Phuong Mai Dinh,
Paul-Gerhard Reinhard and
Eric Suraud

March 2013


We list here a few basic physical constants and units (data taken from [1]). We use the Gaussian system of units for electromagnetic properties (dielectric constant Units_image001.gif).


In dynamics, one simultaneously treats energy, distance and time scales, so that one has to consider proper combinations of these three quantities. Some standard packages are:


Clusters in Nature

Clusters, also called nanoparticles, are special molecules. They are composed from the same building blocks, atoms or small molecules, stacked in any desired amount. This is similar to a bulk crystal. In fact, one may view clusters as small pieces of bulk material. It has only been within the past few decades that clusters have come into the focus of intense investigations. During these few decades, cluster science has developed into an extremely rich and promising field of research. As often in science, technological applications of clusters existed before they were identified and understood. One of the most famous and oldest examples of the application of clusters in technology is the coloring of glass by immersing small gold clusters into the glass itself. The process allowed for some tuning of colors depending on the inclusions’ size. This technology dates back to Roman times, where there is evidence craftmen had perfectly mastered this versatile technique. In scientific terms, such a phenomenon just reflects the size dependence of the optical response (that is, the color) of gold clusters in a glass matrix (although that prosaic formulation certainly does not give sufficient credit to the marvelous impressions attained that way). Another example of early applications is found in traditional photography which started about two centuries ago. The emulsion of a photographic film contains a dense distribution of AgCl (later AgBr) clusters whose special optical properties allowed to store information from light impulses and to visualize it later by chemical reduction. Progress in sensitivity and resolution was tightly bound in properly handling the cluster properties, where for a long time photographers did not even know that they were dealing, in fact, with clusters.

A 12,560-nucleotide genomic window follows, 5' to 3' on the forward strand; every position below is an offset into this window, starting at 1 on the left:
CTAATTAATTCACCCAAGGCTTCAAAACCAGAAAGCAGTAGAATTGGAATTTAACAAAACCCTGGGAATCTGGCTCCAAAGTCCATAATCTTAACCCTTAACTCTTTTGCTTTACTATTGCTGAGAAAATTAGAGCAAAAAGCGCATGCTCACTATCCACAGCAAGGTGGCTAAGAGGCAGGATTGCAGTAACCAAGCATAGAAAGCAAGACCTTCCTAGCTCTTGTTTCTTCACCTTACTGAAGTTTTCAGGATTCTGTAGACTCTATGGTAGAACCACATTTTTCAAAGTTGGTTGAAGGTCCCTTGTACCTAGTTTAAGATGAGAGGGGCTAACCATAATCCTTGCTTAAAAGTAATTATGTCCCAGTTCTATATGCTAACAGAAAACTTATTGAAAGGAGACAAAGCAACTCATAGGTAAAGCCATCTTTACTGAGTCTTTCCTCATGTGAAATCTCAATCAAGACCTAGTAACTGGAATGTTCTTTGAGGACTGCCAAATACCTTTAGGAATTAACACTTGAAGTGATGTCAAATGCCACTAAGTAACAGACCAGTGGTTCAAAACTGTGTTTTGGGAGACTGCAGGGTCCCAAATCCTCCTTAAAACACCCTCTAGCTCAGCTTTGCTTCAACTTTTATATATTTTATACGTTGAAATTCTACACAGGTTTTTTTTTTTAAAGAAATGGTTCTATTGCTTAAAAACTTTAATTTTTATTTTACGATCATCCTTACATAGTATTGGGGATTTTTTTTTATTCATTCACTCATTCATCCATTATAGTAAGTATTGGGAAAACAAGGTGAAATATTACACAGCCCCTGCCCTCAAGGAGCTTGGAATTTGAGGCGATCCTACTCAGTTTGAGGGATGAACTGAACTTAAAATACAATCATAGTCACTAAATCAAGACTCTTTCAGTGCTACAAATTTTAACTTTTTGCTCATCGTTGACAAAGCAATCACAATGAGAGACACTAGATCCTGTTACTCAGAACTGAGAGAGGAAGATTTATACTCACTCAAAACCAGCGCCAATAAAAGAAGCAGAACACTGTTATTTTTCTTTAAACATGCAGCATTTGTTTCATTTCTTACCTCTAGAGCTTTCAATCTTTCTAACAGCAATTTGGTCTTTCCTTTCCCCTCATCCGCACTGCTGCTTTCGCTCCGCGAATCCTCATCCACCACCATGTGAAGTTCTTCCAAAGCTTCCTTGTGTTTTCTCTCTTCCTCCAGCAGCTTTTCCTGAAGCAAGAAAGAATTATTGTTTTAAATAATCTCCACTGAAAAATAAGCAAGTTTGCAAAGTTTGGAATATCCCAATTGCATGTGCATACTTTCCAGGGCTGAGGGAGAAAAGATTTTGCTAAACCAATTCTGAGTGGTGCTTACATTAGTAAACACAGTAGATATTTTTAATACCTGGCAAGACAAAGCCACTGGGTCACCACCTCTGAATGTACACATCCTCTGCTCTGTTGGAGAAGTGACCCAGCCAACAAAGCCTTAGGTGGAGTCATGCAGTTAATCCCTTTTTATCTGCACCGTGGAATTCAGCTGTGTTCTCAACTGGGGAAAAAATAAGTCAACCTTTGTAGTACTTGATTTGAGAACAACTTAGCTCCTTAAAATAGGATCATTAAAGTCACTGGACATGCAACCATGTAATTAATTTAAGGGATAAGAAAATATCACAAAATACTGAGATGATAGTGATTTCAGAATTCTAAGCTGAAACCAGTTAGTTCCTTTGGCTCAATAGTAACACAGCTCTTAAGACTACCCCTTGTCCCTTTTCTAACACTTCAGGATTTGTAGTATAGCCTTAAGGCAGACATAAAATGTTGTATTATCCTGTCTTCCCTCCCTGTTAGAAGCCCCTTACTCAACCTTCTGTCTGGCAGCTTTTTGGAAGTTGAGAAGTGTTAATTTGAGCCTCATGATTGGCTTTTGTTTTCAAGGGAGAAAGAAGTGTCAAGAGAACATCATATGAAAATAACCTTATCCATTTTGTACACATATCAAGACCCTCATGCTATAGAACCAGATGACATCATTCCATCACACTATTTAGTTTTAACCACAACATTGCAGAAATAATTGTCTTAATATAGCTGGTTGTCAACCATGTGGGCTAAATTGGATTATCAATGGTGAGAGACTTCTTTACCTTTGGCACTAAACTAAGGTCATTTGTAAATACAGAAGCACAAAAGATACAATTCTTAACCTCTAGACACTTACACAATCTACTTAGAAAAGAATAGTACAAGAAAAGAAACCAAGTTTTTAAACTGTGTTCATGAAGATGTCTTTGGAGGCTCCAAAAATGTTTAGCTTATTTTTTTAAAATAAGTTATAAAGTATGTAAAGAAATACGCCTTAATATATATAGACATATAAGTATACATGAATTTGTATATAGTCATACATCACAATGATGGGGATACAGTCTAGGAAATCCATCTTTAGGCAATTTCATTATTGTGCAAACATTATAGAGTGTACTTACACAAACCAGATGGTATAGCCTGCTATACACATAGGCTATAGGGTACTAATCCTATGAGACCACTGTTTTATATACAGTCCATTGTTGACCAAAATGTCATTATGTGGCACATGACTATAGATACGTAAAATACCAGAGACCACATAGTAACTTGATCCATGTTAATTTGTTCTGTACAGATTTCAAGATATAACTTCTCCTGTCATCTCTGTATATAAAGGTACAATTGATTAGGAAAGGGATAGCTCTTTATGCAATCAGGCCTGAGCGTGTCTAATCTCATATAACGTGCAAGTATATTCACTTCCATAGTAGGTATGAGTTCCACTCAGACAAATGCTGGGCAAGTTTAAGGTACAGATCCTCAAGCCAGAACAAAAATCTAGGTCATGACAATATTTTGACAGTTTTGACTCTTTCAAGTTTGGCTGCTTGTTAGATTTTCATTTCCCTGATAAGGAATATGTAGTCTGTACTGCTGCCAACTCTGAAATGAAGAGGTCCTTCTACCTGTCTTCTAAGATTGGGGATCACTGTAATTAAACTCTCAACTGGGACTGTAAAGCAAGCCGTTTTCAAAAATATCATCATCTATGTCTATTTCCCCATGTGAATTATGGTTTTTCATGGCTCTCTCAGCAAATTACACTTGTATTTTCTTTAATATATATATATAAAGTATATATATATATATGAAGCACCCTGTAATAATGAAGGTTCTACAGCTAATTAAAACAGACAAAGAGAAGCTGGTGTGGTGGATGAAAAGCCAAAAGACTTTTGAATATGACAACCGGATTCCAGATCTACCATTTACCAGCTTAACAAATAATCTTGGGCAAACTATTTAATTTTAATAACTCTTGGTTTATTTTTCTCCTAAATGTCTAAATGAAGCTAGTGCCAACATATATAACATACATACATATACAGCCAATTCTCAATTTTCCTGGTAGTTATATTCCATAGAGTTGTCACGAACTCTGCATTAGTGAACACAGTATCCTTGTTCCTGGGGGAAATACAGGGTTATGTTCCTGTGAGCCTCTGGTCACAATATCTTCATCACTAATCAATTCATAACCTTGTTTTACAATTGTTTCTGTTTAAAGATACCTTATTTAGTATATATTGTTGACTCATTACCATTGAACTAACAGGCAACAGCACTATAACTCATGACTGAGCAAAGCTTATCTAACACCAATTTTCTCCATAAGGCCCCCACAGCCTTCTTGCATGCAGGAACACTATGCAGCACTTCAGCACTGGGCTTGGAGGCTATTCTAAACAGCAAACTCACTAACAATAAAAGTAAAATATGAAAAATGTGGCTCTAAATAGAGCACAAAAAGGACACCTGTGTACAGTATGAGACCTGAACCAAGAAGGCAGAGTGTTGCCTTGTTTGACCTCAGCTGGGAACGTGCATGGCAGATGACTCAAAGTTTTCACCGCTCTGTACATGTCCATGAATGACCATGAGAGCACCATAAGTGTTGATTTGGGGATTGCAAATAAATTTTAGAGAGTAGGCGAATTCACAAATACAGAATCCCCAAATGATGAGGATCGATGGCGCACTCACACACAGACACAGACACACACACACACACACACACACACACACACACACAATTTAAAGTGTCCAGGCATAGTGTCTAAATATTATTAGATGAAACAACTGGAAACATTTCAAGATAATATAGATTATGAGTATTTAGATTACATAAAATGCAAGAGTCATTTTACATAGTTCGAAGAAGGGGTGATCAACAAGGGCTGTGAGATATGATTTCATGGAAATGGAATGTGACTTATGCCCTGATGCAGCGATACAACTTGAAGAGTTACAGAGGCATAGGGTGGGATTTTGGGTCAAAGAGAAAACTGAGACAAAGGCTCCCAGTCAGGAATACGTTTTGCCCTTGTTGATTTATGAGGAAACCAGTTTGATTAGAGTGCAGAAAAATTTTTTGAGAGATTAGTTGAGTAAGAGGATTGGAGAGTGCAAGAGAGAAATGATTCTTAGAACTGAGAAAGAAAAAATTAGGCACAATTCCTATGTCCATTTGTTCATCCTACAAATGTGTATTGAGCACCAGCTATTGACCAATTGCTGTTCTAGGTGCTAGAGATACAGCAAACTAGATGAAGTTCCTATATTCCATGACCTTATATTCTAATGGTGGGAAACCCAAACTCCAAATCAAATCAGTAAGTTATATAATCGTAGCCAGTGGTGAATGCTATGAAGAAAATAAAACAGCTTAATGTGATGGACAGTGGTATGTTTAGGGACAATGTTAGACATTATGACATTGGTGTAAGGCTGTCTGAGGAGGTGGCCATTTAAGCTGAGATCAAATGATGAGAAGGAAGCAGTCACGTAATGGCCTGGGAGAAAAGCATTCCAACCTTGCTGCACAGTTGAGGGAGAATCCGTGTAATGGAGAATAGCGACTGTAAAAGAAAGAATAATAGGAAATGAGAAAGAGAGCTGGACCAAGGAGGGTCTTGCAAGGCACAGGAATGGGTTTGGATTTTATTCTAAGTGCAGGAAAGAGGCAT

Figure 1.1 exemplifies clusters with an ancient and with a modern view. Figure 1.1a shows a church window from the St. Etienne cathedral in Bourges (France), whose impressive colors (not visible here, but which can be appreciated from the book cover) were fabricated to a large extent by Au clusters embedded in glass. Figure 1.1b was recorded with the most modern achievements of scanning tunneling microscopes (STM). It shows in detail Ag nanoparticles sitting on a highly oriented pyrolytic graphite (HOPG) surface. From the given length scale, we read off for this case cluster sizes in the range of a few nanometers, which corresponds to system sizes of about 100–10 000 Au atoms. As we will see, the combination of these quickly developing methods of nanoanalysis with nanoparticles, called clusters, constitutes a powerful tool for fundamental and applied physics.